There are many styles of hearing aids; some sit behind the ear while others fit completely inside the ear canal, making them nearly invisible. Today’s hearing aids also come equipped with a host of features that allow you to talk on the phone, stream music, and listen to conversations in noisy environments.
Talk to us. Our hearing experts can help you find the right one for your specific needs and lifestyle.
Do all hearing aids work the same way?
All hearing aids amplify sound, but the electronics used may be different. The older analog hearing aids amplify sound, converting the sound waves to signals that are passed on to the inner ear.
Digital hearing aids are like miniature computers, taking the sound waves and converting them into bits of information that the computer can manipulate and amplify.
These new digital hearing aids provide our hearing experts with more flexibility to custom tune the signals based on your own unique hearing loss. As a result, digital hearing aids can filter out background noise and enhance speech recognition in ways that analog models cannot.
Which hearing aid will work best for me?
Honestly, it depends. The right hearing aid will be selected based on the characteristics of your hearing loss, which can only be determined with an audiogram (hearing test) performed by a hearing care professional.
Once we have your hearing test results in hand, we’ll know how much amplification you’ll need and which features will be beneficial to you and which won’t. For example, you may need two hearing aids if you have hearing loss in both ears, you may need telecoils if you speak on the phone a lot, and you may want completely-in-the-canal hearing aids if appearance is a concern.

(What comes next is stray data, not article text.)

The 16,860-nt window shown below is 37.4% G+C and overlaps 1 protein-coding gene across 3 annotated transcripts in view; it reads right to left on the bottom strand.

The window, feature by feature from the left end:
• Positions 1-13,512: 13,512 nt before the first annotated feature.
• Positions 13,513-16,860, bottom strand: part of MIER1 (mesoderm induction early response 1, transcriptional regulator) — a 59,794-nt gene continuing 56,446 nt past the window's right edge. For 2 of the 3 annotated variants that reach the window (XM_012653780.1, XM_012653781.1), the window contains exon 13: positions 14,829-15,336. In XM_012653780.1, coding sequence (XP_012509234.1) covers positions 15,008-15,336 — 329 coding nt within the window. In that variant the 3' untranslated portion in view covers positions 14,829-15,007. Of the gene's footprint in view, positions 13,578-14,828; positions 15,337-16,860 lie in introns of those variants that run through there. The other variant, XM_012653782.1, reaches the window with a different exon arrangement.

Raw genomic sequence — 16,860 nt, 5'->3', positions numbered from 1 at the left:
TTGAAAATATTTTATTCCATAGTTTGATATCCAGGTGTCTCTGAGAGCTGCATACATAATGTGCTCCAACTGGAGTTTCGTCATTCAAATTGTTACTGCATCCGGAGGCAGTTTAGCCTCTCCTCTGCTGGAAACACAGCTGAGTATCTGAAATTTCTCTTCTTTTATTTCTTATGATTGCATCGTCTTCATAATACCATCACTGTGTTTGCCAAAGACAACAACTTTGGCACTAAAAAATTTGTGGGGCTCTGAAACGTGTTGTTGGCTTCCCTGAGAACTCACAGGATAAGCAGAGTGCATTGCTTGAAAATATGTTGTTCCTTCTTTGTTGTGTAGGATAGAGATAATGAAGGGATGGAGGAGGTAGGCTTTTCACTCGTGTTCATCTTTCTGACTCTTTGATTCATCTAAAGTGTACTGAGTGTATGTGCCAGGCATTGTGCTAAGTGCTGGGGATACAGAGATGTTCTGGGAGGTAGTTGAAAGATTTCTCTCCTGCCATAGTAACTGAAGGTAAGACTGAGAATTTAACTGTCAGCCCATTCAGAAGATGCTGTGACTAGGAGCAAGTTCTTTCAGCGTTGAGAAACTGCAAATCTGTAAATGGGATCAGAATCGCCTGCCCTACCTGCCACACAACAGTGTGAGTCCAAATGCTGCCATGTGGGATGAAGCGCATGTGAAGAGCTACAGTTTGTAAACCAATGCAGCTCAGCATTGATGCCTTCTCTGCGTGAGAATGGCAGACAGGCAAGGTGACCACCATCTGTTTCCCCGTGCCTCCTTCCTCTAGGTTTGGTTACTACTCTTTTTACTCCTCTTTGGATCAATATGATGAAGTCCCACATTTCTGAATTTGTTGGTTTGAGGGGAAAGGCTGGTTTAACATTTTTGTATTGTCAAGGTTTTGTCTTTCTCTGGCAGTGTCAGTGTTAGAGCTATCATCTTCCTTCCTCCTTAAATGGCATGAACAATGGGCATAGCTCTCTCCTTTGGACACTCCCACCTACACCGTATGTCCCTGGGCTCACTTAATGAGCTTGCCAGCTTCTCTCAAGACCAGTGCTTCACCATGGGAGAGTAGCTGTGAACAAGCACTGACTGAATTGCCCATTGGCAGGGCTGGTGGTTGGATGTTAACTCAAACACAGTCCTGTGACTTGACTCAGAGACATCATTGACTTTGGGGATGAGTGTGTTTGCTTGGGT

What questions should I ask before buying a hearing aid?
Before you buy a hearing aid, ask your hearing specialist these important questions:
- What features would be most useful to me?
- What is the total cost of the hearing aid?
- Do the benefits of newer technologies outweigh the higher costs?
- Is there a trial period to test the hearing aids? (Manufacturers allow a 30- to 60-day trial period during which the hearing aids can be returned for a refund.)
- What fees are nonrefundable if the hearing aids are returned after the trial period?
- How long is the warranty?
- Can the warranty be extended?
- Does the warranty cover future maintenance and repairs?
- Can the audiologist make adjustments and provide servicing and minor repairs?
- Will loaner aids be provided when repairs are needed?
- What instruction does the hearing specialist provide?
Why should I get two hearing aids?